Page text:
Residual population of B cells that can react to the Ag and invoke a rapid
immune response
Responsible for memory characteristic of immunity
- T cells
oHave a T-cell receptor complex (TCR) on their surfaces
oSpecific to certain Ags
oTCR does not recognize free or circulation Ag, but rather interacts with fragments of Ags that
are expressed on the surface of cells that:
Have phagocytosed and digested a pathogen and are now presenting these Ags on the
Are expressing the
antigen abnormally
oAfter this interaction, T cells
activate, proliferate, and
amplify the immune
oMost T cells can be
categorized as either CD4+
or CD8+ cells
CD4 is expressed
on 60% of mature T
CD4+ T cells
are helper T cells
Secrete cytokines
Upregulate the immune response
Can be further subdivided into Th3 and Th2 subtypes
Th3-cell response
oRespond to activation via release of interferon-gamma (IFN- ) which γ
activates macrophages and B cells
oB cells activated will secrete antibody isotypes that mediate phagocytosis
and activate complement
Th2-cell response
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oRespond to activation through release of IL-4, IL-5, and IL-14
oIgE-mediated activation of mast cells and eosinophils, producing a
reaction similar to Type I hypersensitivity response
CD (cluster designation) refers to antigens (proteins) on the surface of T cells
Normal CD4+ : CD8+ ratio is 2:1
CD8 is expressed on ~30% of T cells
Important role as cytotoxic T cells
Kill virus-infected cells and/or tumor cells
- Functions of activated T cells
oCell-mediated immunity (CMI)
Kill any cell which has surface Ag recognized by that T cell
Cytotoxicity: killer T cells cause lysis of such cells by making holes in their cell
Important function of CD8+ T cells
oHelper roles (regulation of B and T cell activity)
Production of cytokines, soluble protein mediates
Influence function of macrophages and other lymphocytes
Helper T cells (CD4+) help, via secretion of cytokines, the activation of and Ab synthesis
of B cells, and affect cytotoxic T cell function
oDelayed hypersensitivity
T cell-mediated activity
Adverse effects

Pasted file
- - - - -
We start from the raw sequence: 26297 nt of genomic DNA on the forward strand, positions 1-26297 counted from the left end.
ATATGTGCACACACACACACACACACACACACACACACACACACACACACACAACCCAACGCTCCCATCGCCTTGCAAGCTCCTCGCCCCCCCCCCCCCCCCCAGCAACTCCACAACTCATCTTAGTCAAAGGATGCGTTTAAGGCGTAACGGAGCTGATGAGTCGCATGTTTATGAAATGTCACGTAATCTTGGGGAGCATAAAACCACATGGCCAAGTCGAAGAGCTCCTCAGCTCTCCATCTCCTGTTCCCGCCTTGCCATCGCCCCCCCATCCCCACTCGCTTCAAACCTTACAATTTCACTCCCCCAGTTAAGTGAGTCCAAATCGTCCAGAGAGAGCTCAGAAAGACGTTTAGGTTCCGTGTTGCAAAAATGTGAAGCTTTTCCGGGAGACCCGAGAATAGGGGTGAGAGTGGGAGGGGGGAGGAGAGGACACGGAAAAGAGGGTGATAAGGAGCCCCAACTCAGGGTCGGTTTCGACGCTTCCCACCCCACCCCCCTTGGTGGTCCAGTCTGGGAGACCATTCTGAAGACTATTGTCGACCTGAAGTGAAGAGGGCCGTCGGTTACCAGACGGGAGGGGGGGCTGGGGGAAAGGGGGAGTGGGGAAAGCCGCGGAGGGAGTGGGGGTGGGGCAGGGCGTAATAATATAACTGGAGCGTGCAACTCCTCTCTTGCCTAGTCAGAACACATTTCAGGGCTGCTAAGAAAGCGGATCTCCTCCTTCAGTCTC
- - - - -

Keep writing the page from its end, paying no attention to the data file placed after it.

- Natural killer (NK) cells are another type of lymphocyte
oRecognize microbial glycolipids
oImportance in host defense is not established
oCells of innate immunity
oHave two types of receptors – inhibitory and activating
oInhibitory receptors recognize self-class I MHC molecules, found on all healthy cells
oActivating receptors recognize stressed/infected cells or cells with DNA damage
oNormally, effects of inhibitory receptors dominate over activating receptors preventing
activation of NK cells
- Antigen-presenting cells
oMacrophages: derived from blood monocytes
Concentrated in lymphoid tissues, lungs, liver
Ingest microbes and other Ags
Display peptides for recognition by T lumphocytes
These T cells then activate macrophages to kill the microbes (central reaction of cell-
mediated immunity)
B cells present peptides to helper T cells and receive signals that stimulate Ab
responses to protein Ags
Cytokine IL-1 activates resting T cells and Ag presentation is crucial to stimulation and
differentiation of both T and B cells
Ag-processing role involves phagocytosis and internalization of Ag by the macrophage
Ag is then expressed at the macrophage surface with MHC molecules
Leads to T cell activation and lymphokine release
B cell activation usually involves interaction with macrophages and T cells (some
multivalent antigens can be recognized by B cells directly)
oDendritic cells (DCs)
High levels of class II MHC and T cell costimulatory molecules
Capture and present antigens to T cells
Reside in and under epithelia
Capture entering microbes